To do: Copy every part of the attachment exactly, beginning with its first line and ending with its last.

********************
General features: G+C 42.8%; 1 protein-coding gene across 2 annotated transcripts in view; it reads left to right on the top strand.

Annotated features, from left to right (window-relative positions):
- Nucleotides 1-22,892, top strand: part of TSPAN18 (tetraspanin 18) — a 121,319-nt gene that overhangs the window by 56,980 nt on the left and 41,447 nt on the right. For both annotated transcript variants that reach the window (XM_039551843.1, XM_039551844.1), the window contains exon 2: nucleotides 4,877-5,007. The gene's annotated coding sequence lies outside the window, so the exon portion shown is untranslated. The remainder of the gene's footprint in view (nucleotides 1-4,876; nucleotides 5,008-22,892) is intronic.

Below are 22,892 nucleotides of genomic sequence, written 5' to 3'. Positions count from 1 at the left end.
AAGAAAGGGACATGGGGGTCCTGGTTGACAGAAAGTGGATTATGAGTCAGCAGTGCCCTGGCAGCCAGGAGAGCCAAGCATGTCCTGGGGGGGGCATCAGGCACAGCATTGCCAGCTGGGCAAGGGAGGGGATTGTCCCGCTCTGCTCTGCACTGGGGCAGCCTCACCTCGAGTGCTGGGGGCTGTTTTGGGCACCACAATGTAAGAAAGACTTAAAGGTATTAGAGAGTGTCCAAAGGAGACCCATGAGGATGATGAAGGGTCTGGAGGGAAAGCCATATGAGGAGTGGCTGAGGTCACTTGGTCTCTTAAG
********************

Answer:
General features: G+C 42.8%; 1 protein-coding gene across 2 annotated transcripts in view; it reads left to right on the top strand.

Annotated features, from left to right (window-relative positions):
- Nucleotides 1-22,892, top strand: part of TSPAN18 (tetraspanin 18) — a 121,319-nt gene that overhangs the window by 56,980 nt on the left and 41,447 nt on the right. For both annotated transcript variants that reach the window (XM_039551843.1, XM_039551844.1), the window contains exon 2: nucleotides 4,877-5,007. The gene's annotated coding sequence lies outside the window, so the exon portion shown is untranslated. The remainder of the gene's footprint in view (nucleotides 1-4,876; nucleotides 5,008-22,892) is intronic.

Below are 22,892 nucleotides of genomic sequence, written 5' to 3'. Positions count from 1 at the left end.
AAGAAAGGGACATGGGGGTCCTGGTTGACAGAAAGTGGATTATGAGTCAGCAGTGCCCTGGCAGCCAGGAGAGCCAAGCATGTCCTGGGGGGGGCATCAGGCACAGCATTGCCAGCTGGGCAAGGGAGGGGATTGTCCCGCTCTGCTCTGCACTGGGGCAGCCTCACCTCGAGTGCTGGGGGCTGTTTTGGGCACCACAATGTAAGAAAGACTTAAAGGTATTAGAGAGTGTCCAAAGGAGACCCATGAGGATGATGAAGGGTCTGGAGGGAAAGCCATATGAGGAGTGGCTGAGGTCACTTGGTCTCTTAAG